The team was ready for a blue-ribbon year. With 60 participating schools, brand new greenhouses and a finely tuned process for growing Spartina grass, they anticipated a record-breaking season of salt marsh restoration.
Then everything came to a halt in March 2020 as a global pandemic arrived in South Carolina. Schools and offices shut down, launching the marsh restoration work into question. Five months later, the story of how the marsh grass got planted anyway is one of long hours, creativity, and camaraderie.
The From Seeds to Shoreline Project, a partnership between the South Carolina Sea Grant Consortium, Clemson University Cooperative Extension and South Carolina Department of Natural Resources (SCDNR), engages students in hands-on conservation through salt marsh restoration. Elementary students spend the year learning about the importance of the salt marsh, collecting local seeds, and germinating and growing Spartina grass in their classrooms.
In a typical spring, the year of learning culminates in a field trip into the marsh to plant the young grass, helping to restore South Carolina’s iconic salt marshes — one of the most productive ecosystems in the world. In addition to their beauty, salt marshes provide habitat for young fish and crabs, filter pollutants out of our waterways and protect coastal communities from storm surge.
“Ultimately, this year we could not have those planned restoration days that we had been hoping for,” said SCDNR marine educator Kacie Ferguson, who had been coordinating with 14 schools through the 2019-2020 school year. The team conceded that there was no safe way to host large planting days as schools closed and COVID-19 infection rates increased.
That left numerous greenhouses full of Spartina seedlings in limbo. To have enough healthy plants for all the participating students, SCDNR staff in the SCORE (South Carolina Oyster Recycling and Enhancement) and marine education programs grow tens of thousands of Spartina stalks themselves. In 2020, staff grew over 50,000 plants.
“Starting out the summer with four greenhouses chock full of plants — and not knowing if we were able to get them all in the ground — had me a little worried,” said SCDNR biologist Holly Hillman.
“We had to wrack our brains to figure out a way to adapt,” Ferguson said.
For two months, the uncertainty and severity of the health crisis ruled out the possibility of planting. But as guidelines for safe work environments developed and restrictions eased, a solution slowly emerged. After quarantining at home, not only were SCDNR staff eager to return to field work — their families were eager to get out of the house as well.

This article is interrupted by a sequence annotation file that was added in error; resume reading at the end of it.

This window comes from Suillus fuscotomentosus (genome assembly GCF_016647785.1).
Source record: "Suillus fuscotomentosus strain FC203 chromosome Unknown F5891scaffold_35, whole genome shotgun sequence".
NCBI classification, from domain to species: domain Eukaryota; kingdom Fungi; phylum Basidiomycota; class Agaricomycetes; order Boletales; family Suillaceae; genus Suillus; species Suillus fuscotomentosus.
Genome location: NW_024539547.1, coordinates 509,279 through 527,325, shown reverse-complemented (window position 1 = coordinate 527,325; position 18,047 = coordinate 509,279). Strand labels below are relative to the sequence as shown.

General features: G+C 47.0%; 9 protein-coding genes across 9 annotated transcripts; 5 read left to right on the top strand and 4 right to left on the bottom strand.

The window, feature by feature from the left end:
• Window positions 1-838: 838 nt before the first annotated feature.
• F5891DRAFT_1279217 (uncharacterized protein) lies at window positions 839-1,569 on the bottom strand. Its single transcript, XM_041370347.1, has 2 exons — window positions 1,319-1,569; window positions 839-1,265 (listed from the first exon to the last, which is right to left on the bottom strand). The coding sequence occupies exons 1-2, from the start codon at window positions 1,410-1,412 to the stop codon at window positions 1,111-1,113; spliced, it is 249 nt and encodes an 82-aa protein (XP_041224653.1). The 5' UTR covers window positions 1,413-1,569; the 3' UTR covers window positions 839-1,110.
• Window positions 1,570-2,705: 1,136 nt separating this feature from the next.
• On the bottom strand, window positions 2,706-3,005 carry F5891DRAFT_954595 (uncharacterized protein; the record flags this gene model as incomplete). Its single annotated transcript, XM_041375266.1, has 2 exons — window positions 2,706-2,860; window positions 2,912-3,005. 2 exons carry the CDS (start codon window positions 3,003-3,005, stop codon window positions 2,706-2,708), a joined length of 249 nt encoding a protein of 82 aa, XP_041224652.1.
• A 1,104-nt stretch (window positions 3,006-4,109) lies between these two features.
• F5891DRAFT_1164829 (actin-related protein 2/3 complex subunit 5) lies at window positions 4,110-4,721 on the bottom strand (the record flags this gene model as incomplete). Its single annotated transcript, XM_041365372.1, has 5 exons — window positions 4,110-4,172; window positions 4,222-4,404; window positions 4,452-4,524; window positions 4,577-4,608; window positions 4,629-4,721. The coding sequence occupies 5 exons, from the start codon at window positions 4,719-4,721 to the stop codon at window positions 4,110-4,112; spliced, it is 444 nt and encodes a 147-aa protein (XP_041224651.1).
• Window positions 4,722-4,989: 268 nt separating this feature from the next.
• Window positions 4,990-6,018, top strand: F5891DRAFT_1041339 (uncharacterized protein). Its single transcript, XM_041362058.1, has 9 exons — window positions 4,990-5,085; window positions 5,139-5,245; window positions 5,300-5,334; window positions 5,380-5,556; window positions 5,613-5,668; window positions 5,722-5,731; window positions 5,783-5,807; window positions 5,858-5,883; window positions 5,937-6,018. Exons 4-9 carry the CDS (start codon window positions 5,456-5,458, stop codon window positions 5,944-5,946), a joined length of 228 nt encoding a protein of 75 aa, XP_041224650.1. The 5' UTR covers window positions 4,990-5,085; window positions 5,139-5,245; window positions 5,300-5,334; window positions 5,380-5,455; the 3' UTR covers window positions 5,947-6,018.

The team devised a plan for small, socially distanced groups of staff to safely plant the marsh grass at two locations in the Charleston area. Over the months of June and July, SCDNR workers and their families volunteered to transplant Spartina by the tray in the pluff mud.
In the end, every last stalk in the greenhouses was planted. SCDNR biologists will monitor the growth of the plants over time to see just how much habitat their efforts produced this year.
“We were determined to not let COVID-19 get in the way of doing the best we could with what we had to work with,” Hillman said. “I am very proud of what we accomplished this year.”
“We’ve also learned so much about virtual education through this experience,” said Ferguson, whose team offered virtual training to new and returning teachers in their program this summer. Whether in person or virtually, the show will go on — and students will have another opportunity to learn about the salt marsh and get their hands dirty this year.
If you’re a classroom teacher interested in participating in From Seeds to Shoreline, check out the video below and contact program lead E.V. Bell at EVBell@scseagrant.org.
If you’re a member of the public interested in salt marsh restoration, you’re in luck! Join us on September 3, 2020 for a virtual kick-off meeting about a new, three-year project to engage South Carolinians in salt marsh citizen science. Click here to register!
Writing & reporting contributions to this story made by Emma Berry.
Disclaimer: The views and opinions expressed on South Carolina Wild are solely those of the authors, and do not reflect official policies, positions, or endorsements of activity or products by the South Carolina Department of Natural Resources.